The next “Really Big One” or “Cascadia event,” could potentially cause thousands of deaths and displace upwards of a million people in B.C., Washington and Oregon. Yet it still feels unreal, as it might happen tomorrow or long after we are dead.
A multi-hazard approach
Hazards like earthquakes, storms and wildfires are part of the natural world but they don’t have to result in disasters.
Disasters occur when we are not prepared for the hazards that we know can happen, and their inequitable harms fall disproportionately on the most vulnerable members of our society. Multiple hazards can compound to create a multilayered disaster, like when extreme heat in B.C. coincided with the COVID-19 pandemic in the summer of 2021.
This is why we need to take on a “multi-hazard approach” to reducing disaster risk. A multi-hazard approach looks at the full range of possible hazards in relation to each other: fires, floods, extreme heat, pandemics and earthquakes.
Sometimes these hazards are causally interconnected — for instance debris flows or landslides that occur in the wake of wildfire. But even when their onset is distinct, many of the strategies needed for responding to one can also be useful for responding to others, if the relevant agencies, governments and residents communicate efficiently to develop shared protocols.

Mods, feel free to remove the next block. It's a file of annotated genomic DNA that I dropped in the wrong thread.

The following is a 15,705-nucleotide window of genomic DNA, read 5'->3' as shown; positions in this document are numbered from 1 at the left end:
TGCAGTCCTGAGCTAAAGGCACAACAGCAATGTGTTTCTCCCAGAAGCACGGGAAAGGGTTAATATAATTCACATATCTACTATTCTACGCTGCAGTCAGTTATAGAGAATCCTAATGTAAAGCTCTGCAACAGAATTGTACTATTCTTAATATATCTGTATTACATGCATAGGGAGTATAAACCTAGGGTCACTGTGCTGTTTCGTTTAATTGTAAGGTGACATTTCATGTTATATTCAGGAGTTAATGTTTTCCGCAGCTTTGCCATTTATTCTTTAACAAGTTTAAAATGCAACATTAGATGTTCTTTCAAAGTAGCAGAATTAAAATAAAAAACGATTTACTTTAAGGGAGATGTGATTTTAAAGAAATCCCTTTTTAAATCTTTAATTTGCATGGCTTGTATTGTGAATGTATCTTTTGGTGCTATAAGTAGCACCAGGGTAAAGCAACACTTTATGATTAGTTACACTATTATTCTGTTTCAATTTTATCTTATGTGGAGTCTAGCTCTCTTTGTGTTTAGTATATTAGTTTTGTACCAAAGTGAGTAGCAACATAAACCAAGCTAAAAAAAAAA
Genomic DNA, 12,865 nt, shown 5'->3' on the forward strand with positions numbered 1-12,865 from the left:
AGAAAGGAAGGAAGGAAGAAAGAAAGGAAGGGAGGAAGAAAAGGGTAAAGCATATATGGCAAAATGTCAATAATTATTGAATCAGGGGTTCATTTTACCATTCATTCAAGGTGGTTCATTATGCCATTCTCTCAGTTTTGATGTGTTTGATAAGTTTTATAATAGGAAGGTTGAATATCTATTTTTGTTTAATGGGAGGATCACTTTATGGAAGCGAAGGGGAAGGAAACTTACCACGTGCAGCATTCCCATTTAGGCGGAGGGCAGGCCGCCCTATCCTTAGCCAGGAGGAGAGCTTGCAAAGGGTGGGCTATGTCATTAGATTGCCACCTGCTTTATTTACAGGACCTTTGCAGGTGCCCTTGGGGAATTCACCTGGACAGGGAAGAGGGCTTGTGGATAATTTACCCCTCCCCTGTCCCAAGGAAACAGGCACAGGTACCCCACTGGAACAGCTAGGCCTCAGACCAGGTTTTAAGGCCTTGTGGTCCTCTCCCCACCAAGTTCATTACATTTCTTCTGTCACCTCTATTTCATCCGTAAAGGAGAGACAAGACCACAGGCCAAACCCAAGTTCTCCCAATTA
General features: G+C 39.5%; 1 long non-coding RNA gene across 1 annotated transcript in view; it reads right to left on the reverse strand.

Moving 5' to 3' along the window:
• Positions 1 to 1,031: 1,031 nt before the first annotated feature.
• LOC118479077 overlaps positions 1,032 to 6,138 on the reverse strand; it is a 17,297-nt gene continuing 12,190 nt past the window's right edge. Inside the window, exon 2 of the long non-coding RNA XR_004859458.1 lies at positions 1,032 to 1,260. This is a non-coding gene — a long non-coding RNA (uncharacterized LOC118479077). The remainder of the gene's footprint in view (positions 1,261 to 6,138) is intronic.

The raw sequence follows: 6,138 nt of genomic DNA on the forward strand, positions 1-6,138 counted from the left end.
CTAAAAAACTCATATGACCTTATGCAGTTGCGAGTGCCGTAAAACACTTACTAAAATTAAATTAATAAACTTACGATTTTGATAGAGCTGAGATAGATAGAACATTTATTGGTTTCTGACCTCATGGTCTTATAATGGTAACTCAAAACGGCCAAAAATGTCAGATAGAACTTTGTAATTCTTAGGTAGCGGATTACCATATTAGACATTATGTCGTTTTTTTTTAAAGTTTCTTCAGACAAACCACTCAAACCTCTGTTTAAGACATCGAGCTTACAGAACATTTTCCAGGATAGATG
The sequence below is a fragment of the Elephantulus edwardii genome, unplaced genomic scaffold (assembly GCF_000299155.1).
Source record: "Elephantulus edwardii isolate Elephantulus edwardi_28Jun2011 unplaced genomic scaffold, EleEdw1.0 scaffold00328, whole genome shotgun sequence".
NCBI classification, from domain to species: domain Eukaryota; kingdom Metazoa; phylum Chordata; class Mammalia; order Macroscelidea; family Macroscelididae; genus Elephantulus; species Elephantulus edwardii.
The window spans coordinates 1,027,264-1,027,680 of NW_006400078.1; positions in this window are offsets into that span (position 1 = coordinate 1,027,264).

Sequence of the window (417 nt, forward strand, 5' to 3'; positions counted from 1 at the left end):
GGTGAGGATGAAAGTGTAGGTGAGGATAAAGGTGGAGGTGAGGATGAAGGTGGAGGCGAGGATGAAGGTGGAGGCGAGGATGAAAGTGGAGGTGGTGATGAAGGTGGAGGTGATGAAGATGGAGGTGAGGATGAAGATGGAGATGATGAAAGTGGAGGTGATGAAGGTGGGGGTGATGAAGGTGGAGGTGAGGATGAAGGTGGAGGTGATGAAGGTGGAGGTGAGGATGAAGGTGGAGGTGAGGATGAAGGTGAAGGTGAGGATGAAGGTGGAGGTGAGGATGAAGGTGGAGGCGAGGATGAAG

The establishment of B.C.’s new Ministry of Emergency Management and Climate Readiness last year is a tacit acknowledgement that better co-ordination is needed to help mitigate the multiple hazards B.C. faces, especially as the climate crisis accelerates.
Keeping disaster knowledge present
While present crises may overshadow the past and limit considerations of the future, they can also inspire people to plan for future scenarios, for instance through earthquake modelling.
Keeping the knowledge of disaster present through cultural practice can act as a source of social cohesion. Our current understanding of the long-term earthquake risk in Cascadia is grounded as much in geotechnical analyses as it is in the intergenerational knowledge of the Indigenous peoples of the region.
Long before the last CSZ earthquake in 1700, First Nations have transmitted knowledge about earthquakes and tsunamis, as well as responses to them, through visual art, oral history and dance. It is no surprise they are now at the forefront of forging strategies for coordinated disaster response.
Knowledge transmission requires communication and a desire for understanding shared experiences by those in the aftermath of a disaster and those yet to face one. This kind of society-building takes place through intergenerational, intercultural sharing and community-making efforts by neighbours and policymakers who can see the value in the “soft” mitigation measures of relationship-building at the slow speed of trust.
After more than a hundred years of banned cultural burning, wildfires are more intense than ever. Rather than suppressing all fires, B.C.’s firefighting services are now learning to work with Indigenous people to manage fire as a part of a healthy ecosystem. This requires thinking in terms of the whole life cycle of the forest, rather than a single fire season.
A shift in how we think about time can help us avoid our present bias and be ready for the next big disaster.
Jonathan Eaton, PhD Candidate in Anthropology, University of British Columbia and Sara Shneiderman, Associate Professor, Anthropology Department and School of Public Policy & Global Affairs, University of British Columbia